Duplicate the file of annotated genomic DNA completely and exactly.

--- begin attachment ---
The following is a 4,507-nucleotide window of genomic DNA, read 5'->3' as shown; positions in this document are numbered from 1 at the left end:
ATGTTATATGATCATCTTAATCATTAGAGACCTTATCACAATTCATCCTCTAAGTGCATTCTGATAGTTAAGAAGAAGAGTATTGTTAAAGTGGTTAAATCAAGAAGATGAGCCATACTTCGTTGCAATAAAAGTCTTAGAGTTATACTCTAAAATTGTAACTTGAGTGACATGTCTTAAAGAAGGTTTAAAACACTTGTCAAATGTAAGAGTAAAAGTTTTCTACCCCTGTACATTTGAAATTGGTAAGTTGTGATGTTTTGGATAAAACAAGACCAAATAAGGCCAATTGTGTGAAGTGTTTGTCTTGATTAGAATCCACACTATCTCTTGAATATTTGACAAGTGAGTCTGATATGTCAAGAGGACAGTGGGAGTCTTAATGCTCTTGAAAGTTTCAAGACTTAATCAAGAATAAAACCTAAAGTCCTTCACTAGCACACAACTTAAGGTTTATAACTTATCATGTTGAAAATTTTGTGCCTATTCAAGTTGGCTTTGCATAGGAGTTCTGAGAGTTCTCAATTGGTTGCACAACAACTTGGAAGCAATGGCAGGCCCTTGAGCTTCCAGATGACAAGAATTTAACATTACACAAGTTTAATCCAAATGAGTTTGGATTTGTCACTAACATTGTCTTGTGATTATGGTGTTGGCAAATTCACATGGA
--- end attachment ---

The following is a 4,507-nucleotide window of genomic DNA, read 5'->3' as shown; positions in this document are numbered from 1 at the left end:
ATGTTATATGATCATCTTAATCATTAGAGACCTTATCACAATTCATCCTCTAAGTGCATTCTGATAGTTAAGAAGAAGAGTATTGTTAAAGTGGTTAAATCAAGAAGATGAGCCATACTTCGTTGCAATAAAAGTCTTAGAGTTATACTCTAAAATTGTAACTTGAGTGACATGTCTTAAAGAAGGTTTAAAACACTTGTCAAATGTAAGAGTAAAAGTTTTCTACCCCTGTACATTTGAAATTGGTAAGTTGTGATGTTTTGGATAAAACAAGACCAAATAAGGCCAATTGTGTGAAGTGTTTGTCTTGATTAGAATCCACACTATCTCTTGAATATTTGACAAGTGAGTCTGATATGTCAAGAGGACAGTGGGAGTCTTAATGCTCTTGAAAGTTTCAAGACTTAATCAAGAATAAAACCTAAAGTCCTTCACTAGCACACAACTTAAGGTTTATAACTTATCATGTTGAAAATTTTGTGCCTATTCAAGTTGGCTTTGCATAGGAGTTCTGAGAGTTCTCAATTGGTTGCACAACAACTTGGAAGCAATGGCAGGCCCTTGAGCTTCCAGATGACAAGAATTTAACATTACACAAGTTTAATCCAAATGAGTTTGGATTTGTCACTAACATTGTCTTGTGATTATGGTGTTGGCAAATTCACATGGA